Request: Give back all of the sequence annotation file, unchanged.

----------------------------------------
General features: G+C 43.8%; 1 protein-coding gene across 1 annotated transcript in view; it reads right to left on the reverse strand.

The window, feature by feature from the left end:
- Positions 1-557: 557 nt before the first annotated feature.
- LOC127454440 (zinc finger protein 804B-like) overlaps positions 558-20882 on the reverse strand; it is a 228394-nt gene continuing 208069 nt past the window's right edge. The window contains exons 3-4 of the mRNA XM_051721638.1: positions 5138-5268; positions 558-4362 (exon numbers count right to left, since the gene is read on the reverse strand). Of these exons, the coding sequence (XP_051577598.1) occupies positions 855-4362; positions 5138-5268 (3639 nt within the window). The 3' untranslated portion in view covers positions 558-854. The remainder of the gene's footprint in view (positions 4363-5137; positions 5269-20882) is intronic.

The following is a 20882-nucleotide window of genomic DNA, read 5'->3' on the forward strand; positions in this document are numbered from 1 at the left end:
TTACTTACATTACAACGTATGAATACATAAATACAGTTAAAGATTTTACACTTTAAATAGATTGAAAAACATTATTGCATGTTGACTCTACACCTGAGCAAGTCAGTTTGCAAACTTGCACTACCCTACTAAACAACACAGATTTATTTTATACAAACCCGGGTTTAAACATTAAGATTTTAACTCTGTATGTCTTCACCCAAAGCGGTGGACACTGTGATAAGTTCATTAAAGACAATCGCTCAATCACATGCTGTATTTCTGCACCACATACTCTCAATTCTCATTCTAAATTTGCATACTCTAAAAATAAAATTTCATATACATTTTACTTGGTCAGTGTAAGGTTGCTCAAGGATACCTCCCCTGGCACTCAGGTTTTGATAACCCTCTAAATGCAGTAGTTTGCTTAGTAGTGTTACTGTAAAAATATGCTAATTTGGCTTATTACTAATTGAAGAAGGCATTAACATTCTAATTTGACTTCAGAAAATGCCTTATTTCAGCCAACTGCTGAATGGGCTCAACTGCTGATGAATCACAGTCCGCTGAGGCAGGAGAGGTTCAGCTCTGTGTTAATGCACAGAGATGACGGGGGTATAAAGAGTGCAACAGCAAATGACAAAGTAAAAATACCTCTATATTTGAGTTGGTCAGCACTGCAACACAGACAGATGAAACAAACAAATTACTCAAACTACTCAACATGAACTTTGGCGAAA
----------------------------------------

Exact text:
General features: G+C 43.8%; 1 protein-coding gene across 1 annotated transcript in view; it reads right to left on the reverse strand.

The window, feature by feature from the left end:
- Positions 1-557: 557 nt before the first annotated feature.
- LOC127454440 (zinc finger protein 804B-like) overlaps positions 558-20882 on the reverse strand; it is a 228394-nt gene continuing 208069 nt past the window's right edge. The window contains exons 3-4 of the mRNA XM_051721638.1: positions 5138-5268; positions 558-4362 (exon numbers count right to left, since the gene is read on the reverse strand). Of these exons, the coding sequence (XP_051577598.1) occupies positions 855-4362; positions 5138-5268 (3639 nt within the window). The 3' untranslated portion in view covers positions 558-854. The remainder of the gene's footprint in view (positions 4363-5137; positions 5269-20882) is intronic.

The following is a 20882-nucleotide window of genomic DNA, read 5'->3' on the forward strand; positions in this document are numbered from 1 at the left end:
TTACTTACATTACAACGTATGAATACATAAATACAGTTAAAGATTTTACACTTTAAATAGATTGAAAAACATTATTGCATGTTGACTCTACACCTGAGCAAGTCAGTTTGCAAACTTGCACTACCCTACTAAACAACACAGATTTATTTTATACAAACCCGGGTTTAAACATTAAGATTTTAACTCTGTATGTCTTCACCCAAAGCGGTGGACACTGTGATAAGTTCATTAAAGACAATCGCTCAATCACATGCTGTATTTCTGCACCACATACTCTCAATTCTCATTCTAAATTTGCATACTCTAAAAATAAAATTTCATATACATTTTACTTGGTCAGTGTAAGGTTGCTCAAGGATACCTCCCCTGGCACTCAGGTTTTGATAACCCTCTAAATGCAGTAGTTTGCTTAGTAGTGTTACTGTAAAAATATGCTAATTTGGCTTATTACTAATTGAAGAAGGCATTAACATTCTAATTTGACTTCAGAAAATGCCTTATTTCAGCCAACTGCTGAATGGGCTCAACTGCTGATGAATCACAGTCCGCTGAGGCAGGAGAGGTTCAGCTCTGTGTTAATGCACAGAGATGACGGGGGTATAAAGAGTGCAACAGCAAATGACAAAGTAAAAATACCTCTATATTTGAGTTGGTCAGCACTGCAACACAGACAGATGAAACAAACAAATTACTCAAACTACTCAACATGAACTTTGGCGAAA